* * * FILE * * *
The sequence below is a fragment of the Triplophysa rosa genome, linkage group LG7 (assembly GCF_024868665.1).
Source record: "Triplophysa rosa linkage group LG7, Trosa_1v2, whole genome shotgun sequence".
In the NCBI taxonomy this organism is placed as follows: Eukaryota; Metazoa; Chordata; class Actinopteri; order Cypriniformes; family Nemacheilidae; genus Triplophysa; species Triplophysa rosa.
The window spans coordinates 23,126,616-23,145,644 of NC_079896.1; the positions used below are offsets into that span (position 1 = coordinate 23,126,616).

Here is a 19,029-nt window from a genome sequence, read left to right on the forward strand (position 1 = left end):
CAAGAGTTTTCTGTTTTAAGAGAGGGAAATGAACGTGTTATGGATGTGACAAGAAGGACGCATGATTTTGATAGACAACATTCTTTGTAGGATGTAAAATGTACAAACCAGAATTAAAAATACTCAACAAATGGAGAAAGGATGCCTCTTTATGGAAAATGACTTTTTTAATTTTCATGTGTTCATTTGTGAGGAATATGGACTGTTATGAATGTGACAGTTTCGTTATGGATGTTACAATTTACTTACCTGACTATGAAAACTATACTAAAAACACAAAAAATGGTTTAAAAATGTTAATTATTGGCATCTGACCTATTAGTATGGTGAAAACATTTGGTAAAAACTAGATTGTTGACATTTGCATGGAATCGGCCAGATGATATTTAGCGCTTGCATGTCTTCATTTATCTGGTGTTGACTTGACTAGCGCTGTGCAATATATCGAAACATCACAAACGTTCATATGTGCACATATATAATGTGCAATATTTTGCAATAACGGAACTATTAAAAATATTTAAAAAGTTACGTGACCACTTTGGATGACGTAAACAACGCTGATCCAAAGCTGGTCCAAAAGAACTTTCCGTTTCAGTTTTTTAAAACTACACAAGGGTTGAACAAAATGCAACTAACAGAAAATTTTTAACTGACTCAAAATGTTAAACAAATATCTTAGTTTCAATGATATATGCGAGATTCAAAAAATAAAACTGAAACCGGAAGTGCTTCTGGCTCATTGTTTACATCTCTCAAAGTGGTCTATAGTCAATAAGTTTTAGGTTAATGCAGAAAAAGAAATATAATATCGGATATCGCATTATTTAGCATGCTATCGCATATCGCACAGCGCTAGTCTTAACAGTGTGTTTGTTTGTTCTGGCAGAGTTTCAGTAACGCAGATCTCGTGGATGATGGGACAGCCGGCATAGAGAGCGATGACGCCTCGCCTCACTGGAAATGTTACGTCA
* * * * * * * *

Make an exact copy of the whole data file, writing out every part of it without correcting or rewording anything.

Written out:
The sequence below is a fragment of the Triplophysa rosa genome, linkage group LG7 (assembly GCF_024868665.1).
Source record: "Triplophysa rosa linkage group LG7, Trosa_1v2, whole genome shotgun sequence".
In the NCBI taxonomy this organism is placed as follows: Eukaryota; Metazoa; Chordata; class Actinopteri; order Cypriniformes; family Nemacheilidae; genus Triplophysa; species Triplophysa rosa.
The window spans coordinates 23,126,616-23,145,644 of NC_079896.1; the positions used below are offsets into that span (position 1 = coordinate 23,126,616).

Here is a 19,029-nt window from a genome sequence, read left to right on the forward strand (position 1 = left end):
CAAGAGTTTTCTGTTTTAAGAGAGGGAAATGAACGTGTTATGGATGTGACAAGAAGGACGCATGATTTTGATAGACAACATTCTTTGTAGGATGTAAAATGTACAAACCAGAATTAAAAATACTCAACAAATGGAGAAAGGATGCCTCTTTATGGAAAATGACTTTTTTAATTTTCATGTGTTCATTTGTGAGGAATATGGACTGTTATGAATGTGACAGTTTCGTTATGGATGTTACAATTTACTTACCTGACTATGAAAACTATACTAAAAACACAAAAAATGGTTTAAAAATGTTAATTATTGGCATCTGACCTATTAGTATGGTGAAAACATTTGGTAAAAACTAGATTGTTGACATTTGCATGGAATCGGCCAGATGATATTTAGCGCTTGCATGTCTTCATTTATCTGGTGTTGACTTGACTAGCGCTGTGCAATATATCGAAACATCACAAACGTTCATATGTGCACATATATAATGTGCAATATTTTGCAATAACGGAACTATTAAAAATATTTAAAAAGTTACGTGACCACTTTGGATGACGTAAACAACGCTGATCCAAAGCTGGTCCAAAAGAACTTTCCGTTTCAGTTTTTTAAAACTACACAAGGGTTGAACAAAATGCAACTAACAGAAAATTTTTAACTGACTCAAAATGTTAAACAAATATCTTAGTTTCAATGATATATGCGAGATTCAAAAAATAAAACTGAAACCGGAAGTGCTTCTGGCTCATTGTTTACATCTCTCAAAGTGGTCTATAGTCAATAAGTTTTAGGTTAATGCAGAAAAAGAAATATAATATCGGATATCGCATTATTTAGCATGCTATCGCATATCGCACAGCGCTAGTCTTAACAGTGTGTTTGTTTGTTCTGGCAGAGTTTCAGTAACGCAGATCTCGTGGATGATGGGACAGCCGGCATAGAGAGCGATGACGCCTCGCCTCACTGGAAATGTTACGTCA